Scheel, F and Gashi, S and Kaminski, C and Dowling, A (2007) Investigation of self excited and acoustically forced combustion instabilities with laser diagnostics. Collection of Technical Papers - 45th AIAA Aerospace Sciences Meeting, 10. pp. 6792-6804.Full text not available from this repository.
Combustion oscillations in gas turbines can result in serious damage. One method used to predict such oscillations is to analyze the combustor acoustics using a simple linear model. Such a model requires a flame transfer function to describe the response of the heat release to flow perturbations inside the combustor. This paper reports on the application of Planar Laser Induced Fluorescence (PLIF) of OH radicals to analyze the response of a lean premixed flame to oncoming flow perturbations. Both self-excited oscillations and low amplitude forced oscillations at various frequencies are investigated in an atmospheric pressure model combustor rig. In order to visualize fluctuations of local fuel distribution, acetone-PLIF was also applied in non-reacting and acoustically forced flows at oscillation frequencies of 200 Hz and 510 Hz, respectively. OH-PLIF images were acquired over a range of operating parameters. The results presented in this paper originate from data sets acquired at fixed phase angles during the oscillation cycle. Comparative experiments in self excited and forced acoustic oscillations show that the flame and the combustion intensity develop similarly throughout the pressure cycle in both cases. Although the peak fluorescence intensities differ between self excited and the forced instabilities, there is a clear correspondence in the observed frequency and phase information from the two cases. This result encourages a comparison of the OH-PLIF and the acetone-PLIF results. Quantitative measurements of the equivalence ratio in specific areas of the measurement plane offer insight on the complex phenomena coupling acoustic perturbations, i.e. flow velocity fluctuations, to fluctuations in fuel distribution and combustion intensity, ultimately resulting in self excited combustion oscillations.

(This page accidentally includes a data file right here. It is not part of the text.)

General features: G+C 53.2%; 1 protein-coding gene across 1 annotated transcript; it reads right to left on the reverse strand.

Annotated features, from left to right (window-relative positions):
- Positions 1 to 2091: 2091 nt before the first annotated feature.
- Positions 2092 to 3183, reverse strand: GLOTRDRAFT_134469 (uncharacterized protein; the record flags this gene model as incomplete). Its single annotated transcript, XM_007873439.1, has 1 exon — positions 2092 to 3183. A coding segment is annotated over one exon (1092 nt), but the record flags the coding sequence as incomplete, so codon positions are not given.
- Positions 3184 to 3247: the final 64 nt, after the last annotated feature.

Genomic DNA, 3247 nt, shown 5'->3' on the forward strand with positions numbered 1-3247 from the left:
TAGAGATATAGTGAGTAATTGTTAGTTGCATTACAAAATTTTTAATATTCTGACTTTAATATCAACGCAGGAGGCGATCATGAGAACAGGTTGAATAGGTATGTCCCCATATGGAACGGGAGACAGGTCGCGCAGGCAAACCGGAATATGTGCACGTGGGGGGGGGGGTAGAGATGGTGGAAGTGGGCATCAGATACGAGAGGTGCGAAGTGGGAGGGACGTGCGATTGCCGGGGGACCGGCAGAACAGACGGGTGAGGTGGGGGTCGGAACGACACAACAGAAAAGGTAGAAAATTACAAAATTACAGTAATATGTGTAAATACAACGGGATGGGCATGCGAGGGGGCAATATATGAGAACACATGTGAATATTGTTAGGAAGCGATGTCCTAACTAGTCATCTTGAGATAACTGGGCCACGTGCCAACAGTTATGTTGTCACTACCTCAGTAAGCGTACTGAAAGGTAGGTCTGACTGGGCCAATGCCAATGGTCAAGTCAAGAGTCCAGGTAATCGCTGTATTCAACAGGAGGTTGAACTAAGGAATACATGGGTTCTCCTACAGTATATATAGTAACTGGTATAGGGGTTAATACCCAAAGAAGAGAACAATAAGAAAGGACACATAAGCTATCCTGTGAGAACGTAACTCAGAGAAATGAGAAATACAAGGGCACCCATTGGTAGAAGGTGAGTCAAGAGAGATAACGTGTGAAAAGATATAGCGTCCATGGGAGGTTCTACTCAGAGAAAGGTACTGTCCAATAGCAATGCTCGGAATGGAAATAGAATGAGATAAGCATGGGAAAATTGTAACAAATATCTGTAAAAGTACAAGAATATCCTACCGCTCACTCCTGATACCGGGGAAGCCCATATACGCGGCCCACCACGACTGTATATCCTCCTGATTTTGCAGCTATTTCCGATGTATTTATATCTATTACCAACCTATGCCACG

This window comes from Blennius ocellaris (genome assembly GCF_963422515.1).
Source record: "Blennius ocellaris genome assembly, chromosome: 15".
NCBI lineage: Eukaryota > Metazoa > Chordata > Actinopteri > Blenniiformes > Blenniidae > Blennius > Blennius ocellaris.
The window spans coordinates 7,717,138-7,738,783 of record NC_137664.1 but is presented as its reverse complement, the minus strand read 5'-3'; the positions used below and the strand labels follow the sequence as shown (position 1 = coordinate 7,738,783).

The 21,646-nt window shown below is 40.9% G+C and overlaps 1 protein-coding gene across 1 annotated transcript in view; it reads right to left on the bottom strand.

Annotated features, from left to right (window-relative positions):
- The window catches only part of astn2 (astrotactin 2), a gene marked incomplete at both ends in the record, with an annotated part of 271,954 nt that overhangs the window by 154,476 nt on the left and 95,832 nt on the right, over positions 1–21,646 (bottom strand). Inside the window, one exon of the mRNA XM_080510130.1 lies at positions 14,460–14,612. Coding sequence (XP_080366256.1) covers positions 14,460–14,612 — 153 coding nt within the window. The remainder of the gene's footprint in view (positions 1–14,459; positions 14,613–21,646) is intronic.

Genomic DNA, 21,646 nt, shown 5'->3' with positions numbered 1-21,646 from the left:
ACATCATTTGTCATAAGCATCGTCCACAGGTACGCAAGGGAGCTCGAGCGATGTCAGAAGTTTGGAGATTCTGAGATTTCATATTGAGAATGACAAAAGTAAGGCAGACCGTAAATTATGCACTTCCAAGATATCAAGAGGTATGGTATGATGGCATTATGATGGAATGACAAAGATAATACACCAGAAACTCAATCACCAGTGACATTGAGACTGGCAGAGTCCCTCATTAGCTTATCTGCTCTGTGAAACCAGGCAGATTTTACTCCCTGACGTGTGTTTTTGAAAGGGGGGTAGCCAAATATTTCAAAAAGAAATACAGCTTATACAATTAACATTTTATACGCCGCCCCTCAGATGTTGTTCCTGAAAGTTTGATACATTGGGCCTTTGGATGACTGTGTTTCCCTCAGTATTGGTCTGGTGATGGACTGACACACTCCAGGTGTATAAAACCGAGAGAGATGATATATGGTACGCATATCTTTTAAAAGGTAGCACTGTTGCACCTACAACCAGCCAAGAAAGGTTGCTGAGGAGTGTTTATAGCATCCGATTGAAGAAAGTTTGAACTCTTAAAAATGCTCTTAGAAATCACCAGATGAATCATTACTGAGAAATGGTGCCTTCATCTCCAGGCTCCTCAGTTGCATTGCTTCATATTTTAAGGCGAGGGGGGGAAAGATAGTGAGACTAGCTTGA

|Divisions:||Div A > Fluid Mechanics|
|Depositing User:||Cron job|
|Date Deposited:||04 Feb 2015 23:05|
|Last Modified:||05 Feb 2015 07:35|